Meet a Participant: Eunji Yoo
Quantum computing receives an upgrade with mathematician’s research into liquid helium
The peers one surrounds oneself with can make all the difference when it comes to advancing the knowledge of the scientific community. Throughout her undergraduate career Eunji Yoo was looking for a female scientist who could be her role model, as she felt that she did not fit in as a woman in science. After Yoo graduated college she moved to the University of California, Merced, where she is now in working on her doctoral degree in applied mathematics.
“After I moved to Merced, I was impressed by the ratio of male/female faculty members in the applied math department. Unlike UC Merced, my college only had male professors in the natural sciences department,” Yoo said. “It is very inspiring to me that women can be successful as a scientist in the science community.”
She first heard about the National Science Foundation’s (NSF) Mathematical Sciences Graduate Internship (MSGI) Program opportunities from her peers. The NSF MSGI Program provides research opportunities for mathematical sciences doctoral students; allowing them to participate in internships at national laboratories, industries and other facilities. NSF MSGI seeks to provide hands-on experience for the use of mathematics in a nonacademic setting.
Yoo applied for two internships with ORISE, one with the National Renewable Energy Laboratory (NREL) and one with the Lawrence Berkeley National Laboratory (LBNL). In 2021, she carried out research remotely in the NSF Math Sciences Graduate Internship for NREL, and will complete a second in-person internship in summer 2022 for LBNL.
For her 2021 internship, Yoo spent ten weeks of her summer expanding her mathematical skillsets. She joined a team at NREL with her mentor, Michael Martin, who touched base remotely with her daily. Together they concentrated on the rapidly growing field of quantum computing.
Her focus was on quantum bits, also called qubits, which are physical devices that store quantum information and are the building block of quantum computing. Qubits operate at temperatures near absolute zero, requiring liquid helium to cool the system.
Yoo’s contribution was to write simulations to study heat transfer in liquid helium used in the cooling system. This required being able to rapidly calculate the complex properties of liquid helium in order to further advance the way quantum computers perform tasks. To do this, Yoo implemented a solver program, which is a piece of mathematical software designed to solve a problem. They loaded the program with McCarty and Arp’s Equation of State (EoS), a complex equation that describes liquid helium’s density and energy, and modified it with some of their own equations.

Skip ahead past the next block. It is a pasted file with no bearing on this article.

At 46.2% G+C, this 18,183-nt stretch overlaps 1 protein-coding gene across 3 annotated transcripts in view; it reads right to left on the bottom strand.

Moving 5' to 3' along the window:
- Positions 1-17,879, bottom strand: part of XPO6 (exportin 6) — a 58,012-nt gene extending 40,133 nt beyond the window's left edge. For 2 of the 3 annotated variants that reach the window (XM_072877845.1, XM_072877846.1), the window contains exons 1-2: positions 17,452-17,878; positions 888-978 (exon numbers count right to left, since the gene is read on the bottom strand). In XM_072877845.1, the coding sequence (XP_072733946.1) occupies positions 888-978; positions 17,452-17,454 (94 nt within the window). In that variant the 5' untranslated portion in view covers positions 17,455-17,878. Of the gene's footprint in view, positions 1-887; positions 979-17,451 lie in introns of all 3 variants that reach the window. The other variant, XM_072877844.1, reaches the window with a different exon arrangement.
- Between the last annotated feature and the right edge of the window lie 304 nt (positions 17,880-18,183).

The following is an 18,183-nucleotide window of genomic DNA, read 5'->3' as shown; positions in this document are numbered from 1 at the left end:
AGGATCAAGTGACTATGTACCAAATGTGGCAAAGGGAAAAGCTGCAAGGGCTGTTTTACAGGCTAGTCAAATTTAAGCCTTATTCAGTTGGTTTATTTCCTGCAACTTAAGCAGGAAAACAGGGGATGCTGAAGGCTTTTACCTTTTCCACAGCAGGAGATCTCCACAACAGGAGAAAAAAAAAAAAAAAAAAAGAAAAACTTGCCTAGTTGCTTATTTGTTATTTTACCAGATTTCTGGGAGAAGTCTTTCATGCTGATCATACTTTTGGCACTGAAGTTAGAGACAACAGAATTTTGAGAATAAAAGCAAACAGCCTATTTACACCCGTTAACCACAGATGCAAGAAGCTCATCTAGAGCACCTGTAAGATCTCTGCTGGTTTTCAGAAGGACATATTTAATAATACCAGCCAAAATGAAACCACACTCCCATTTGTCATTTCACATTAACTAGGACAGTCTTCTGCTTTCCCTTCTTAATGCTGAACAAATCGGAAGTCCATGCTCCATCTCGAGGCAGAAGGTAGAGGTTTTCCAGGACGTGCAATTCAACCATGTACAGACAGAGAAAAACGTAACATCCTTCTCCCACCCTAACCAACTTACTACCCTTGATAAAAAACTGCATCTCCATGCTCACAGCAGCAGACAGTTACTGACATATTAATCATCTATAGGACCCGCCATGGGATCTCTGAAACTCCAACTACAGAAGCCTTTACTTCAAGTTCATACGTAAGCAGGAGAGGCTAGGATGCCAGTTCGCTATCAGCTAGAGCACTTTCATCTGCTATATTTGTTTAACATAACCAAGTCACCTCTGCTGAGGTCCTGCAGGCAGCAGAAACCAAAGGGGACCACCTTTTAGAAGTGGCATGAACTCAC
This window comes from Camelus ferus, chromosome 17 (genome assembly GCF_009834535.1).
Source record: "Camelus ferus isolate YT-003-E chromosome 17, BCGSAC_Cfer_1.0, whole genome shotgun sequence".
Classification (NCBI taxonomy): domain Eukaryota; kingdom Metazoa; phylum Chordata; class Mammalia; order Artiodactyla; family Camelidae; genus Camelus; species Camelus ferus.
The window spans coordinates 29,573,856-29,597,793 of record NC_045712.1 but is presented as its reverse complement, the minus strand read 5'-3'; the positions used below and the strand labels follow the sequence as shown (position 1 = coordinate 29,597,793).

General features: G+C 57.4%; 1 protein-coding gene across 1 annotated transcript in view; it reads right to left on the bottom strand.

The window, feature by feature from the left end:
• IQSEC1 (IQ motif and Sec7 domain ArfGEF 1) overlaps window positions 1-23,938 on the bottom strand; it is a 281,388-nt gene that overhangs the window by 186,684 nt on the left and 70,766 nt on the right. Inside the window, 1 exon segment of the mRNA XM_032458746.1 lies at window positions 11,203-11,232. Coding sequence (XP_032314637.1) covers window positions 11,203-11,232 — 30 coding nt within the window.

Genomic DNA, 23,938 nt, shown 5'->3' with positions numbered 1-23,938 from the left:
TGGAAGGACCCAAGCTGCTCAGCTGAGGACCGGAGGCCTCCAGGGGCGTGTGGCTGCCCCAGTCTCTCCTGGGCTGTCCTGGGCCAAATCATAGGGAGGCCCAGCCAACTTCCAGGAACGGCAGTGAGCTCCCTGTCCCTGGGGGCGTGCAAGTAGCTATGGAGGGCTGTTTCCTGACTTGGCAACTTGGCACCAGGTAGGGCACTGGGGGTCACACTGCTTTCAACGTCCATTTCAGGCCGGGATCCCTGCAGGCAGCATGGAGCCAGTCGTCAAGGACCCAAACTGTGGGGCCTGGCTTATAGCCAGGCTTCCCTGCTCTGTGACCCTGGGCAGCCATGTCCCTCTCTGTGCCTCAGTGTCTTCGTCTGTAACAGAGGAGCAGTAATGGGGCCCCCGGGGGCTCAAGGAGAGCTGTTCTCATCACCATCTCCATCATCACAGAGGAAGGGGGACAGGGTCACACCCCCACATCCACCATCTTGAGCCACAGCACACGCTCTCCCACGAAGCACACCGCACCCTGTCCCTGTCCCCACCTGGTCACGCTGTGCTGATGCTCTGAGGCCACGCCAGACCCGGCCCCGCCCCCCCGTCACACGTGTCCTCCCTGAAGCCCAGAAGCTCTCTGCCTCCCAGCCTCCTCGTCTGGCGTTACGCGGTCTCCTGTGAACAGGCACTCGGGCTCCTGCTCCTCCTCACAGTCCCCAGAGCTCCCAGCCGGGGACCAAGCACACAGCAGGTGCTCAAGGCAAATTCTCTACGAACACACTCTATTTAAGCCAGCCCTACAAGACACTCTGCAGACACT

“Although the Mach number for liquid helium is low, the density change is large enough to require a compressible formulation,” Yoo explained of their findings. “We present the impact of the amount of heat on the energy system, including the stability, solution time, and physical accuracy. We plan to compare the solutions obtained from other computational fluid dynamics (CFD) solvers for realistic energy systems simulation.”
This research will help identify ways to improve cooling and energy efficiency for quantum computers. Though the technology is in its infancy it may accelerate the discovery of new medicines and energy materials, as well as improve cybersecurity and manage complex decisions such as management of the electrical grid. Yoo’s time as an intern researching liquid helium will help make quantum computers reliable, affordable, and sustainable in the future.
Reflecting back on her internship, Yoo believes she learned new and valuable skills. She credits her mentor, Martin, for encouraging her to get out of her comfort zone during COVID-19. Because her internship was remote, discussing and sharing her knowledge had some challenges. But with her mentor’s help she began attending more virtual meetings with fellow peers, graduate students, and faculty.
Her mentor was impressed with her progress. “Any time you hand a project over to a graduate student, you hope that they are going to bring something new to the project. Yoo dove deep into the topic and successfully applied the math skills she had built up during her studies to something very different than her PhD research,” commented Martin.
Yoo was also excited to present her work at the 7th Annual Rocky Mountain Fluid Mechanics Research Symposium.
She said that participating in the internship gave her more confidence in her ability to apply her skills to a range of scientific problems. After she graduates, she intends to stay in academia and put her collaboration skills to good use.
She recommends the NSF MSGI program and offered some insight on her favorite part of the experience.
“The inspiring side of the internships was that I could be part of a large project and felt that concretely contributes to society as a scientist. Having meetings not only with my mentor, but also with other people in the High-Performance Algorithms and Complex Fluids (HPCAF) group showed me that I can put my skills to good use.”
The NSF MSGI Program is funded by NSF and administered through the U.S. Department of Energy’s (DOE) Oak Ridge Institute for Science and Education (ORISE). ORISE is managed for DOE by ORAU.